Prague Twin

Sunday, September 30, 2007

Vilnius Again

Stepping outside onto the balcony, low and behold there was a marching band!

The marching band was quite good and was followed by very enthusiastic students of all ages. And that says a lot about Lithuania: if nothing else, they are enthusiastic. From their unabashed expression of style to their propensity for busking and singing in the street, there is an optimism and expressiveness here that I don't notice in the Czech Republic. In the evenings people openly flaunt their happiness as well as their grief.

This is my third trip here, and I'm liking it more and more each time I visit.


Friday, September 28, 2007

Havel Responds

If you don't know about Vaclav Havel that is a pity. The last President of Czechoslovakia and the first president of the Czech Republic, Havel earned his reputation as a political writer and playwright under communism. He spent many years in prison because of his dissidence and for that, he certainly has my respect.

We don't always agree (he supported the Iraqi invasion) but he is consistent in his approach: he vehemently opposes oppression. So when he argues that acting to curb global warming does not jeopardize our civil liberties, I listen.

This recent article in the Herald-Tribune was clearly written in response to Klaus' assertion that the global warming hysteria is a danger to freedom (see post below). In the article he nails a point that I think is being missed in the argument....

Because so much uncertainty still reigns, a great deal of humility and circumspection is called for.

We can't go on endlessly fooling ourselves that nothing is wrong and that we can go on cheerfully pursuing our consumer lifestyles, ignoring the climate threats and postponing a solution. Maybe there is no danger of any major catastrophe in the coming years or decades. Who knows? But that doesn't relieve us of responsibility toward future generations.

I couldn't agree more.

But seriously, read the whole thing. It is short, sweet, and to the point.

And Vaclav Havel is worth your time. He's earned it.


Wednesday, September 26, 2007

Klaus Denies Global Warming

I for one had been anticipating Klaus' speech at the UN. Today, he presented his arguments but he certainly hedged his bets. (you can read the entire speech here).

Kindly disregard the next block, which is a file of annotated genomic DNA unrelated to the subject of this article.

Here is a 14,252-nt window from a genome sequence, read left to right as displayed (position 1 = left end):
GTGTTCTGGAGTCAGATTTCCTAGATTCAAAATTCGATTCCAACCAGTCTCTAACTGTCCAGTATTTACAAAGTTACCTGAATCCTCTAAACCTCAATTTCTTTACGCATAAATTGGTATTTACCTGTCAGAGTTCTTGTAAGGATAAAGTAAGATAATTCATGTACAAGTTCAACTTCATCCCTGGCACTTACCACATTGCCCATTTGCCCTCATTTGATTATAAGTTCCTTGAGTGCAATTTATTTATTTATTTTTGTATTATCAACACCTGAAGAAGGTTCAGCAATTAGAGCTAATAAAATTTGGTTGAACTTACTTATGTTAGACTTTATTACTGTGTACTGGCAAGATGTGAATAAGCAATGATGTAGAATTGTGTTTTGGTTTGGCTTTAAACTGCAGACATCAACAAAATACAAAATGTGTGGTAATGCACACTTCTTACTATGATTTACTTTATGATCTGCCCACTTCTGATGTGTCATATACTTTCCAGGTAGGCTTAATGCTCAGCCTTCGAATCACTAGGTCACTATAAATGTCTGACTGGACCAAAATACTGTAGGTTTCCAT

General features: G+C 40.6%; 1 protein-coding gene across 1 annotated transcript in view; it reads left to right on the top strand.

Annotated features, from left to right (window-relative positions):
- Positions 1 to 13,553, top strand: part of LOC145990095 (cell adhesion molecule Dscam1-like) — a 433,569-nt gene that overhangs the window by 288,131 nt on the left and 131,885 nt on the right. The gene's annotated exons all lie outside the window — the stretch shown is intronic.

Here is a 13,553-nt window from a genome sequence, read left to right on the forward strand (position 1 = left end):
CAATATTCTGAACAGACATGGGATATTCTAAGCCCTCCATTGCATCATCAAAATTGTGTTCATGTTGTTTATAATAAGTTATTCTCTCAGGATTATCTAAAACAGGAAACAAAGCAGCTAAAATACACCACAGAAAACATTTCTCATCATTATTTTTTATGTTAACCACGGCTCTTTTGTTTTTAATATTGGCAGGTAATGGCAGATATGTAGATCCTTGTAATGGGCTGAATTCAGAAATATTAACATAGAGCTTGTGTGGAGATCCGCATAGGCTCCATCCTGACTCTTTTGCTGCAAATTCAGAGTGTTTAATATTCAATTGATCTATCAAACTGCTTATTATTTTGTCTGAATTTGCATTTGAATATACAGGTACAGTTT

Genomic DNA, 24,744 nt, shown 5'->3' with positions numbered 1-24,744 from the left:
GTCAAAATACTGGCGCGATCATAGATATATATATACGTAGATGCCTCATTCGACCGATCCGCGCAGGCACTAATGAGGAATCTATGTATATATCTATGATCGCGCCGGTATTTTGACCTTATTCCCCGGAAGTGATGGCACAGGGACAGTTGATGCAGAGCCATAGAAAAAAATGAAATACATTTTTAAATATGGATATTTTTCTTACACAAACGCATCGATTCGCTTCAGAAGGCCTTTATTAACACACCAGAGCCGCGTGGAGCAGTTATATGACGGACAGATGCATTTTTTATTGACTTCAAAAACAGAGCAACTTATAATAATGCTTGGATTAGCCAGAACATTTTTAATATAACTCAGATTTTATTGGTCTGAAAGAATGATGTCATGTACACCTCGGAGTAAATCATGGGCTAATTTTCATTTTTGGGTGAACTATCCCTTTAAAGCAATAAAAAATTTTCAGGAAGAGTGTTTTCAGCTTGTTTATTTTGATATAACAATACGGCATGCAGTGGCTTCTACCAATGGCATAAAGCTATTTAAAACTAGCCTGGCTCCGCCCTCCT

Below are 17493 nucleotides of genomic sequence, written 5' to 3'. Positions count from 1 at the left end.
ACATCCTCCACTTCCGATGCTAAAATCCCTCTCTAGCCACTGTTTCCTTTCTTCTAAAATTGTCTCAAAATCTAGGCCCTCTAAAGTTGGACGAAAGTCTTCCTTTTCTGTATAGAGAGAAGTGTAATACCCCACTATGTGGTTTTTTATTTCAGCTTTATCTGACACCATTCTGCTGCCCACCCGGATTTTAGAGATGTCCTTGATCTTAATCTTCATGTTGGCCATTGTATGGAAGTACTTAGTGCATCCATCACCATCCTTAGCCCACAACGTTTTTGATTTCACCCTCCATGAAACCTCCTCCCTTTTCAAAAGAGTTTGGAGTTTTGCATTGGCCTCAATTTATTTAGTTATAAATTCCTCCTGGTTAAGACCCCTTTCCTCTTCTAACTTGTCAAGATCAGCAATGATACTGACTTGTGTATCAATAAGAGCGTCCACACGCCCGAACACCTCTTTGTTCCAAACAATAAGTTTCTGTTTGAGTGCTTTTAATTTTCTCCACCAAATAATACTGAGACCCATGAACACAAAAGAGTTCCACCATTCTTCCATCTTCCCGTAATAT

Klaus has become perhaps the most prominent world figure to officially challenge the existence of anthropomorphic global warming. But far from denying it outright, yesterday's speech simply challenged the notion that anthropomorphic global warming is a foregone conclusion. In fact, he seems to hold the same disregard for those who are certain that global warming is not caused by man, or doesn't exist at all (like you Roger). Here is a quote to explain what I mean:

An impartial observer must accept the fact that both sides of the dispute – the believers in man’s dominant role in recent climate changes, as well as the supporters of the hypothesis about their mostly natural origin – offer arguments strong enough to be listened to carefully by the non-scientific community. To prematurely proclaim the victory of one group over another would be a tragic mistake and I am afraid we are making it.

I have to admit, I can't stand foregone conclusions, including those about the superiority of our current economic system over all others.

Suspicion and doubt are healthy. One should always be wary of those who are so sure of themselves that they have lost the ability to even consider the other side of the argument.


Saturday, September 22, 2007

Now What?

You would have to be living under a rock not to have heard that the Fed cut both the overnight lending rate and the discount rate by a full 50bp (.5%) on Tuesday. Once again I was wrong in my prediction. I really didn't think that they would cut by more than 25bp. This also means that I was wrong when I predicted that the overnight rate would remain at 5.25% until the end of the year. Furthermore, it looks like now I will be proven wrong about my prediction that the Dow would stay between 12K and 14K until the end of the year (14K will likely be broken next week).

Right on cue, the dollar is taking a pounding dropping to an all time low against the Euro ($1.41). This is not only due to the rate cut, but also because Saudi Arabia is talking about dropping its peg to the dollar. More strikingly, the Canadian dollar is now equal to the American dollar for the first time in over 30 years. Meanwhile, gold is at a 30 year high, and oil has set new record levels above $80 per barrel. $100 oil and $800 gold now look to be on the horizon.